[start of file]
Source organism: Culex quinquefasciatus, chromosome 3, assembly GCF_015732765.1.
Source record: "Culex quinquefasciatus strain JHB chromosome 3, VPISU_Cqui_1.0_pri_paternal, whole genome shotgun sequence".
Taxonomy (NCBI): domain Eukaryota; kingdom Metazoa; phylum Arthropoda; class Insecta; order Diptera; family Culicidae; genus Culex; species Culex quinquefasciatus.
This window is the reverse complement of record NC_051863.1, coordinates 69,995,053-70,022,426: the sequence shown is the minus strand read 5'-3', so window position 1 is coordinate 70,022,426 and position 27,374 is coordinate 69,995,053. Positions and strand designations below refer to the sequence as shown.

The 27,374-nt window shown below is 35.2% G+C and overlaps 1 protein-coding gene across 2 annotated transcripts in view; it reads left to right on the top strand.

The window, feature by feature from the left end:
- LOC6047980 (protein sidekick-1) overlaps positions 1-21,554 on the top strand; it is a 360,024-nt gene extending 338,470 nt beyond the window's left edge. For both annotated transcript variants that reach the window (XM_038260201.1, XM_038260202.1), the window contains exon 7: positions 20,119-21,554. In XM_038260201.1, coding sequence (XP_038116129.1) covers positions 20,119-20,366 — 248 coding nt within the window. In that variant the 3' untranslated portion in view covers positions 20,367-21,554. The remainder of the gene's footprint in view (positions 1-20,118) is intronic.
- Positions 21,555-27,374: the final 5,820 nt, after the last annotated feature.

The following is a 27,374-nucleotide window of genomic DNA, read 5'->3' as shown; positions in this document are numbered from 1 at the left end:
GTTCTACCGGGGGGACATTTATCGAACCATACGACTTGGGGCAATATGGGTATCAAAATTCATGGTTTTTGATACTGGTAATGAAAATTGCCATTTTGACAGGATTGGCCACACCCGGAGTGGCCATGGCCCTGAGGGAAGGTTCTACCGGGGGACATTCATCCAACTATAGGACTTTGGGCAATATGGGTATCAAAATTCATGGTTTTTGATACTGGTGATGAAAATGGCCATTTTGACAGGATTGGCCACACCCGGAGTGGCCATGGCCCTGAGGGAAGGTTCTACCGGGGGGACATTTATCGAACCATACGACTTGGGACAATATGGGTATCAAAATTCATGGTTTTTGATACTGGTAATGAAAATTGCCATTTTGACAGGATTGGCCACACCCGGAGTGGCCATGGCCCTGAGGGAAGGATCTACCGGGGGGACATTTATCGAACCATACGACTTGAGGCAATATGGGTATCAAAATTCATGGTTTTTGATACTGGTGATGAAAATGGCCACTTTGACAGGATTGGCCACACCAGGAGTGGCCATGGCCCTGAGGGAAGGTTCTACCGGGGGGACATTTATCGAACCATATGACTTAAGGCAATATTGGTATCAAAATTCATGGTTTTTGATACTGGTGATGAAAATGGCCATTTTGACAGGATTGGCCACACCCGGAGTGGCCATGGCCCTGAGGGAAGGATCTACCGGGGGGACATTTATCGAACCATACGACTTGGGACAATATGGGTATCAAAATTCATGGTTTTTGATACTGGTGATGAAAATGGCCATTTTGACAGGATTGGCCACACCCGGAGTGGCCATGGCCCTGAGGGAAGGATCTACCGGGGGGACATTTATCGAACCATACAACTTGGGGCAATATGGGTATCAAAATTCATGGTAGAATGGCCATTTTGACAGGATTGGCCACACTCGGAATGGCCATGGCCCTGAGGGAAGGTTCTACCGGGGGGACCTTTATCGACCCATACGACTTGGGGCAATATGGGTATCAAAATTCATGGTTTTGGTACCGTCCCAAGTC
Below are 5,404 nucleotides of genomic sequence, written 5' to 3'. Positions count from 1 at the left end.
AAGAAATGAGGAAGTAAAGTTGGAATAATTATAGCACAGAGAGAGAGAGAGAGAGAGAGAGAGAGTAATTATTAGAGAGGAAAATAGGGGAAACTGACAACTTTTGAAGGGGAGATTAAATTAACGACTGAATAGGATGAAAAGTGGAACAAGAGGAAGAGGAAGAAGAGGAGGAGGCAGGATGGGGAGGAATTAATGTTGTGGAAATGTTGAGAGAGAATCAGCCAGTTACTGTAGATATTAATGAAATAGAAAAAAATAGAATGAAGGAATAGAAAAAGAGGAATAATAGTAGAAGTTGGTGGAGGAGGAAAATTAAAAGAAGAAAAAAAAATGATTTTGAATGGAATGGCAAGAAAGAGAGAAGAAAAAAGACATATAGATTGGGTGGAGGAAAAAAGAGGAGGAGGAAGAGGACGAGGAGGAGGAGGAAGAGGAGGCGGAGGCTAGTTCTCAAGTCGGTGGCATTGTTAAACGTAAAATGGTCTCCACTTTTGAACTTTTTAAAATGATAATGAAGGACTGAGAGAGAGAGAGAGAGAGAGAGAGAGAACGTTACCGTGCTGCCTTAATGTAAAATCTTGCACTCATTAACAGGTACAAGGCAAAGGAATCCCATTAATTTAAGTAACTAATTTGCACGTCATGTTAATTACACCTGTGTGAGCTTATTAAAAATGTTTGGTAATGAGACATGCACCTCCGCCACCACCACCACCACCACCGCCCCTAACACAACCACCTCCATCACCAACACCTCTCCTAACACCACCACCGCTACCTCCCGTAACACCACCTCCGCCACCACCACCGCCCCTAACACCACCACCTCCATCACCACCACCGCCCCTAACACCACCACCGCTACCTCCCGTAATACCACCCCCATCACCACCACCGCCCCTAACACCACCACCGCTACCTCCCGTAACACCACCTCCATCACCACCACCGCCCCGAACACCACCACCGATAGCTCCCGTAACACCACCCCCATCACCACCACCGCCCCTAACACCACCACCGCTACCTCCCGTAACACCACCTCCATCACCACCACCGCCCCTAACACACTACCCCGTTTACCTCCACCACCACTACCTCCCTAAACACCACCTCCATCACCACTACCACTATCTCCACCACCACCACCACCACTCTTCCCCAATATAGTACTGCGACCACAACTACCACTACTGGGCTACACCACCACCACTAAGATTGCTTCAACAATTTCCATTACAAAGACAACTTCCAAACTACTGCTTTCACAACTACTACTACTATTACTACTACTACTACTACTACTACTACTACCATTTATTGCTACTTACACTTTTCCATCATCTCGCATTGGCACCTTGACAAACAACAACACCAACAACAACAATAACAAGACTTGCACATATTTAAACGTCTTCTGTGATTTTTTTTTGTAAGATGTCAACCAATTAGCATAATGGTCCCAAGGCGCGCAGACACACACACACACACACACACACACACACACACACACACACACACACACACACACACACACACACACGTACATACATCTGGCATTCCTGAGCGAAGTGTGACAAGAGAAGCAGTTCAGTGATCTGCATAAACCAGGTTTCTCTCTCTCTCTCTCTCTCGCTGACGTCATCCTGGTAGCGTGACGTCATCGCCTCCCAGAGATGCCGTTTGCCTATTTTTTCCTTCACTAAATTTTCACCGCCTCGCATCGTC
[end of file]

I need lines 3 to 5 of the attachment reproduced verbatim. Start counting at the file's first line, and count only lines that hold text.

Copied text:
Taxonomy (NCBI): domain Eukaryota; kingdom Metazoa; phylum Arthropoda; class Insecta; order Diptera; family Culicidae; genus Culex; species Culex quinquefasciatus.
This window is the reverse complement of record NC_051863.1, coordinates 69,995,053-70,022,426: the sequence shown is the minus strand read 5'-3', so window position 1 is coordinate 70,022,426 and position 27,374 is coordinate 69,995,053. Positions and strand designations below refer to the sequence as shown.

The 27,374-nt window shown below is 35.2% G+C and overlaps 1 protein-coding gene across 2 annotated transcripts in view; it reads left to right on the top strand.